Editorial By John Gatling, Real Combat Media NY Boxing Correspondent
The cards are all over the table and the stage is set for Nov 5. But will Manny Pacquiao play or fold?
Following Terence Crawford’s uber-athletic rinsing of Viktor Postol
to become the ruler of the super lightweight division, the cattle call began for a duel between Crawford and the iconic former eight division world champion.
The newly elected senator now faces a decision that revolves around the politics of boxing and the man who has governed his career, as the events over the past few weeks have been classic Bob Arum.
First, by inserting Pacquiao into a Crawford/Postol situation no one was talking about, he was able to promote the fight for HBO PPV without costing the network a dime. They will re-air the fight this weekend while seasoning it with the salt and pepper approaching Pacquiao.
Whether all of this is a coincidence or not is debatable, but what cannot be questioned is the brilliance of Top Rank’s fading leader.
Arum, arguably the greatest elderly man of all-time, took a jet to the Philippines to meet with Pacquiao during the apex of the Crawford/Postol promotion.
Despite technology that would’ve put Pacquiao on a screen in front of his rocking chair, apparently, a face-to-face meeting was needed. This, after playing a few rounds of meaningless poker with Al Haymon.
Arum has long known of Pacquiao’s desire to face a bootleg version of Floyd Mayweather in Adrien Broner, and, of course, Pacquiao and Freddie Roach would salivate at the chance for Danny Garcia’s WBC welterweight belt.
So like a Don, he approached Haymon about the possibility of such bouts on his Premier Boxing Champions. In doing so, Arum was able to establish Pacquiao’s current market value after his non-title, PPV stinker with Timothy Bradley in April.
The set-up is obvious: Arum wants a Pacquiao vs. Crawford fight, and he’s offered it to Pacquiao at 140 lbs for the chance to reclaim super lightweight supremacy. A chance for more glory– which is more intoxicating for a legendary athlete than sex with a supermodel. Chances are, Crawford’s demand that the fight be at super lightweight was not his call at all.
Remember, Pacquiao has never truly been a welterweight. That he’s successfully competed and dominated at 147 has been a combination of timing and aberration. But it is at 140 that Pacquiao was at his most lethal, for the last time he was there he damn near killed Ricky Hatton in 2009.
These are all things Arum can and will tell Pacquiao as he decides how to play Nov. 5 in Vegas.
The narrative will also be about closing out his historic run with Roach, while providing the latter with some sort of redemption. Over the last four years, Roach has lost an alarming number of high profile fights, producing one-dimensional fighters without contingency plans. It was again on display, as Postol mailed things in mentally after round 5.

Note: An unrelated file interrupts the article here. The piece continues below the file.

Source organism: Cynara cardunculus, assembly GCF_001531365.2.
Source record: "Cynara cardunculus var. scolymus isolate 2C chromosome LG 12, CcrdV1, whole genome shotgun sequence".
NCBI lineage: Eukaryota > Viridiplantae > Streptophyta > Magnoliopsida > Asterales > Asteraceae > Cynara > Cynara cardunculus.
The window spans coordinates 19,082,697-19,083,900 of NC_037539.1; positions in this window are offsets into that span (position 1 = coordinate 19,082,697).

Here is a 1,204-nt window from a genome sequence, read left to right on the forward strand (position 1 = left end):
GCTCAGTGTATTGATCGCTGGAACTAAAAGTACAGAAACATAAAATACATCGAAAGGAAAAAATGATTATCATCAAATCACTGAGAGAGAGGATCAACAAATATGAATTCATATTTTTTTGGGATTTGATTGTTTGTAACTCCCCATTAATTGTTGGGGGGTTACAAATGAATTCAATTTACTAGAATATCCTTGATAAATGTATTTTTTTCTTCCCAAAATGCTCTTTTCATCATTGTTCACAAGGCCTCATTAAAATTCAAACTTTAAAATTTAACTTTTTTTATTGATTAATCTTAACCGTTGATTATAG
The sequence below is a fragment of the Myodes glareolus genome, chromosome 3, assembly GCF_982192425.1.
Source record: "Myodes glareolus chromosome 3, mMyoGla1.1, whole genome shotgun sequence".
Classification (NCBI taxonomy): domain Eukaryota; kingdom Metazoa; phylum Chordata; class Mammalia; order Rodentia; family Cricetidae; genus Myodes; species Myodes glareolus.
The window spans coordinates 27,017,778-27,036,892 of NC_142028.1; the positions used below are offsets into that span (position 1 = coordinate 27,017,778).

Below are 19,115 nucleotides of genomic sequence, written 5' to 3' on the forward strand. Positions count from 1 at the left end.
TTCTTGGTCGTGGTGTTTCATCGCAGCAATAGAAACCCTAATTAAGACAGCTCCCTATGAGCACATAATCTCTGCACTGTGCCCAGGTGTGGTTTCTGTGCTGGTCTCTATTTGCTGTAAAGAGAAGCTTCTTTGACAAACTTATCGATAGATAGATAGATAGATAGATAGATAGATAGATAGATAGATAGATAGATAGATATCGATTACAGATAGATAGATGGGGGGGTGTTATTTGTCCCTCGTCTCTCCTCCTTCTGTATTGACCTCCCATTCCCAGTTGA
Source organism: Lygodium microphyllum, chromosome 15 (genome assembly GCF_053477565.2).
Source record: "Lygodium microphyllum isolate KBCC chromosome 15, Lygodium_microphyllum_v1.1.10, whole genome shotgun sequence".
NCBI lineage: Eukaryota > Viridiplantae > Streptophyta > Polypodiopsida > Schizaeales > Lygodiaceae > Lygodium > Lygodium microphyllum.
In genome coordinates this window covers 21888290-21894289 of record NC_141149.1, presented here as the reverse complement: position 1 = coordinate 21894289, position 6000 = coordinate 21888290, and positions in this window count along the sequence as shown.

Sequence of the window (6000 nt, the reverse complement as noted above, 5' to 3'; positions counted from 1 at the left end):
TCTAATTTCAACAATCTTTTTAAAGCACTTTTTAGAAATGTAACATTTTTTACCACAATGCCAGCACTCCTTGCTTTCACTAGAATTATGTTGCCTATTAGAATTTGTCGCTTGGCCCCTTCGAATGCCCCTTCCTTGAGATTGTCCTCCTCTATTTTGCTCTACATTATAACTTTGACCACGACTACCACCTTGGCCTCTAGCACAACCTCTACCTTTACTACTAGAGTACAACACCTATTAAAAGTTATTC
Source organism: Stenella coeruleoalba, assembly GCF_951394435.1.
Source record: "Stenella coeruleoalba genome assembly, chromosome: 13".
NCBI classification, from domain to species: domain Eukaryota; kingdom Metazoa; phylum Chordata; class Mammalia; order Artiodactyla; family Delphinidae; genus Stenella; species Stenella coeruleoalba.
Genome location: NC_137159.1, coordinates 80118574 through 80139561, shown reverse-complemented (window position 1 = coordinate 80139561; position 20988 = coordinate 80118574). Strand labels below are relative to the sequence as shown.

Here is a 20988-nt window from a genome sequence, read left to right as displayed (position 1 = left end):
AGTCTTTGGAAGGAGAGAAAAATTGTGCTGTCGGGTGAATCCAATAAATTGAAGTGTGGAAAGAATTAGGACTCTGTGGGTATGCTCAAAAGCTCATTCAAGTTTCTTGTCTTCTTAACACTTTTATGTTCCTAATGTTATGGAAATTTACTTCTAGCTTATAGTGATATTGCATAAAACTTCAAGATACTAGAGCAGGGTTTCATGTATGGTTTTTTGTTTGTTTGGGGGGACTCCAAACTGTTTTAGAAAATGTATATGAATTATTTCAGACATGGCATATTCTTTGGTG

In a fight which was declared a pick em’ fight among experts, it was thought that the advantage could go to Postol because of Roach. It can now be argued that Postol was beaten [ because ] of Roach, and how specific he prepares his fighters to perform.
Roach, perhaps still shook from watching Postol drown at the hands of Crawford, cautiously told Steve Kim from boxingscene.com on Monday morning at his Wild Card Gym that he’s not sure if he wants a Pacquiao vs. Crawford showdown just yet.
“It’s a very tough match-up. Crawford showed that he could move for 12 rounds; he can run for 12 rounds,” sprayed Roach. “But y’know in between the running and so forth, when he does land punches, he lands really powerful punches. He hurt my guy a lot and I know Postol has a pretty good chin.”
Also expressing reservations was former Pacquiao trainer Rick Staheli, who guided a fearsome punching phenom version of Pacquiao to flyweight glory in 1998. In a conversation with Ronnie Nathanielsz for boxingscene.com, The Standard, Staheli indicated an older Pacquiao would have great difficulty dealing with Crawford’s movement. “I would expect Crawford to move like he did against Postol, so it’s not going to be easy for anybody to go out there and beat this guy,” said Staheli.
Crawford vs. Postol brought to my mind Floyd Mayweather vs. Diego Corrales in how unexpectedly one-sided it was. But whereas Mayweather – often accused of running during his career- stood right in the pocket to ruthlessly pick apart the late Corrales, Crawford figuratively ran to victory. It wasn’t the type of signature win that will endear him to casual fans, or more importantly, make a fight with Pacquiao a must see PPV event. In fact, if any of those younger fans the sport craves so much actually forked over $60 to see it, they may never want to see Crawford again – despite being in the opposite corner from Pacquiao.
Going in, I felt Crawford vs. Postol would be like watching a dream between Alexis Arguello and Pernell Whitaker. While the result may not have made that comparison fair, “Bud” is buzzing right now because he’s a meaner and more offensive version of Whitaker who isn’t as good defensively. All of which means Pacquiao vs. Crawford is perhaps the closest thing to finding out how “Pac-Man” would have fared against “Sweet Pea”.
Somebody is about to show their cards.
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